The accidental abduction by Darcie Wilde dragged at the beginning and then told not showed with a stupid out of character trite thing at the end. It felt like she had a deadline that she wasn’t going to make because she spent too much time having the main characters thinking in great detail about sex and not enough time thinking about the full plot. (Come to think of it, this is similar to the problems Olivia Wilde’s books have… though I don’t think Oscar Wilde was particularly afflicted with this problem.)
Beyond Compare by Candace Camp was no good. Hero and heroine not particularly likable. Plot not particularly tied together. Also an attempted rape near the end. Glad I didn’t read it first, and I’m glad I didn’t buy it, because I liked the older sister Thisbe’s story a lot. Read a bunch of other Candace Camps, and some were good and some were not. A lot of attempted rape as a backstory or meet cute etc. throughout, though I assume it’s more in her older books than her newer.
Jackie Lau continues to be solid. And without stupid third quarter out of place unnecessary drama (or if it’s there it lasts less than a full chapter). Her characters seem more true to themselves. As her books go on, she has more developed characters, more different characters, and more organic plotting.
I skipped most of Written in the Stars by Alexandria Bellefleur. I will not believe that someone who likes things to be on time and neat and orderly will be able to live with an astrologer who cannot get anywhere on time and is a complete and total mess and vice versa. That’s a disaster waiting to happen. They can’t live together and they can’t get together. It has nothing to do with emotional reserve. Reserved people need caring optimistic sweet people like Amy in the Cider Bar Sisters series, not people who would be their nightmare roommate. Flaky disorganized free-spirits need indulgent partners who are amused rather than annoyed by the other heroine’s quirks. Also third act girl loses girl over misunderstanding thing. Blech.
DNF The Christmas Husband Hunt. The hero is a jerk– he has asked the impoverished dependent heroine for a favor, is not paying her, and proceeds to find fault with everything she does as well as being insulting about it. (As she says, multiple times, if you don’t like what I’m doing, do it yourself, but yet, he never does.) The idea that he has to wear fancy waistcoats is nonsensical (I think they’re trying to make him like the Scarlet Pimpernel, but he only wears the fancy waistcoats when the suspected spy is around and otherwise does not seem to play a role). The husband hunter is ridiculous– like it’s ok to have a minor character/mcguffin who is TSTL, but nobody questions her bizarre choices (like why DOES she have to find a husband by Christmas? She says it often enough that you’d think *someone* would be like, ok, why Christmas? But no.) I gave up at a third. Hopefully that’s the last of the Christmas romances on my wait list.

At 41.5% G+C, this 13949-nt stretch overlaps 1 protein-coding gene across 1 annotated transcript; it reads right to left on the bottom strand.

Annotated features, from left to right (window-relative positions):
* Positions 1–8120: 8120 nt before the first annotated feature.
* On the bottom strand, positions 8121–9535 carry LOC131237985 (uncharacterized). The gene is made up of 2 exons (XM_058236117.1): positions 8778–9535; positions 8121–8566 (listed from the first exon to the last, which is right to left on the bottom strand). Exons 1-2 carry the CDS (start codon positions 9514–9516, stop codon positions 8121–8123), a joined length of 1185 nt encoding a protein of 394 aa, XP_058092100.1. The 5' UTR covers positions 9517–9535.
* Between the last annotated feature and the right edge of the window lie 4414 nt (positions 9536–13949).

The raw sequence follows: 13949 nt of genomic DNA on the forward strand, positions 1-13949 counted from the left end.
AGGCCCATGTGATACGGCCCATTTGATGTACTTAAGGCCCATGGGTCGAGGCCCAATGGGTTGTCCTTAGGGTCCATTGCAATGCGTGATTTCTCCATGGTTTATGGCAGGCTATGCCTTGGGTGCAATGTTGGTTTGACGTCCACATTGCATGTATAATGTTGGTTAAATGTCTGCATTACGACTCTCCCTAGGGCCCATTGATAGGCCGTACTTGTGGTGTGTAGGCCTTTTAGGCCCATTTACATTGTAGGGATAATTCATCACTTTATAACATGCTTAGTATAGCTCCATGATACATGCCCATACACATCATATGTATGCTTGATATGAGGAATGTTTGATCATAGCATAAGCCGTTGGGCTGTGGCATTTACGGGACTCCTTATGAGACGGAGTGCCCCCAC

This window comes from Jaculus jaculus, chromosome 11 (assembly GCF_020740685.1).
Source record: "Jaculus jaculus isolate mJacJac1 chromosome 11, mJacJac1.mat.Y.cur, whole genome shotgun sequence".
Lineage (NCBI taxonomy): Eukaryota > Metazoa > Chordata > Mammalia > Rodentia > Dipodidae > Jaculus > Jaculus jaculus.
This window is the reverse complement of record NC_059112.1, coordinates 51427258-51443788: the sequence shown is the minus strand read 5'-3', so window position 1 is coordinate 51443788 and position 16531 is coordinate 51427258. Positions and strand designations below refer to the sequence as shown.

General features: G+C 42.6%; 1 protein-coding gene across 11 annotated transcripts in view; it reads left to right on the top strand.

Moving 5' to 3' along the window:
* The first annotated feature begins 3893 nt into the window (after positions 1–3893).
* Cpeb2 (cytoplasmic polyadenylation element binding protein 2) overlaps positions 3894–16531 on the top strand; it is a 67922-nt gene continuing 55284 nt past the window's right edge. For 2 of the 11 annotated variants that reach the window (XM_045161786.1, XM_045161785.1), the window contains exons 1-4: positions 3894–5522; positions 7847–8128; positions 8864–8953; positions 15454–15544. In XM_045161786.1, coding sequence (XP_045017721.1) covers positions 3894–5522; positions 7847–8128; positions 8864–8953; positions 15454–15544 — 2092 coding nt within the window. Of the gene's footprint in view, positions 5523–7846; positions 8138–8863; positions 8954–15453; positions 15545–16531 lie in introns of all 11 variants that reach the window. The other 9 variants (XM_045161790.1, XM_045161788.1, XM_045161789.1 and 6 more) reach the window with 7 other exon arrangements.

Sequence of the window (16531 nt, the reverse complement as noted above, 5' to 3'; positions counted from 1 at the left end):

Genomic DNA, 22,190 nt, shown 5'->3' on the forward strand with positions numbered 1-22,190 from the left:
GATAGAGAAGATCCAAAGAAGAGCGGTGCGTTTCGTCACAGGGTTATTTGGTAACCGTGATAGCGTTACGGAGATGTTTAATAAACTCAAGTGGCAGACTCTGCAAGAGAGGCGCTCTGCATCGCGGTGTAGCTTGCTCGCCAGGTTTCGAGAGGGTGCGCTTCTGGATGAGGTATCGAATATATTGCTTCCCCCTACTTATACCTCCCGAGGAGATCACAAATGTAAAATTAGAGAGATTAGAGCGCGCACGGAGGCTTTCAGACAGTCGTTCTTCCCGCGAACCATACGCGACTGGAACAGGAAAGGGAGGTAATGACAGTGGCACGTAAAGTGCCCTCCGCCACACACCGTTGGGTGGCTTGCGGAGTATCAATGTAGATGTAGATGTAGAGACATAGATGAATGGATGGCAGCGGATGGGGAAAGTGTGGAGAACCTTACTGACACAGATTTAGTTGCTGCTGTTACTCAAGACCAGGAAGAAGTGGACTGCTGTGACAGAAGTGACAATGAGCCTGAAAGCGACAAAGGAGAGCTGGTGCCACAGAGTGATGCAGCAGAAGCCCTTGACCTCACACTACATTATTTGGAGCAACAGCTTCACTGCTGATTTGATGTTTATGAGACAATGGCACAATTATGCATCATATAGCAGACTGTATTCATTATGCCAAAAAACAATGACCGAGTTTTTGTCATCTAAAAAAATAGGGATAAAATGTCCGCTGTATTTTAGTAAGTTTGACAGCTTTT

Never fall for your fiance by Virginia Heath was fine, but it had too much repetition and dragged a bit. It would have made a better novella, OR instead of repeating the hero’s same worries and the heroine’s same worries in their thoughts over and over and over again, maybe it could have had more of them interacting with each other.
A Wizard’s Guide to Defensive Baking by T. Kingfisher was quite good. I do think a middle schooler could read it even though it has death in it and even though it’s under Ursula Vernon’s YA name. It dragged a bit in the third quarter but picked up. It’s also got a lot of messages for today even though it was initially written pre-Trump (according to the author note in the back– she had trouble getting it traditionally published and yet it’s won and been nominated for a number of prestigious awards).
I cranked through the Rockliffe books by Stella Riley. They’re not always perfect (occasional stupid third act misunderstanding, one of them has rape (and a villain that died before the series started was killed because he was a child rapist) as a backstory (though it’s never discussed in detail), and it is difficult to keep all the characters in order (especially since she isn’t careful about names!), but they’re pretty engrossing. Some of the books you can read without having read the earlier books, but most of them you really can’t. I think there was one I didn’t buy (of the three my library had, I bought two, and I bought all the ones the library didn’t have, one at a time, though if you’re smart you’ll get the box sets instead).
Enjoyed, as always, the latest Shinigami detective book, Death Over the Garden Wall, by Honor Raconteur.
If the Shoe Fits by Julie Murphy was a surprisingly angst free story (given it’s about a reality show). It’s definitely light– there could have been a lot more character development and relationship development than there was, but it was a nice read.
Started reading a number of regencies (and Georgians) by Laura Matthews. These are a bit old fashioned, but not bodice rippers and so far strong heroines and delightfully absurd other characters and everybody worthy of getting matched (and some who aren’t!) gets matched in the end. The Nomad Harp was so delightful I bought myself a copy. A Very Proper Widow was fun. The Lady Next Door was more of an ensemble production without any deep insight into character, but charmingly funny just the same.
One of the problems with reading a bunch of excellent books in a row is that one has way less patience for the mediocre right after.
What excellent and mediocre books are you reading, Grumpeteers?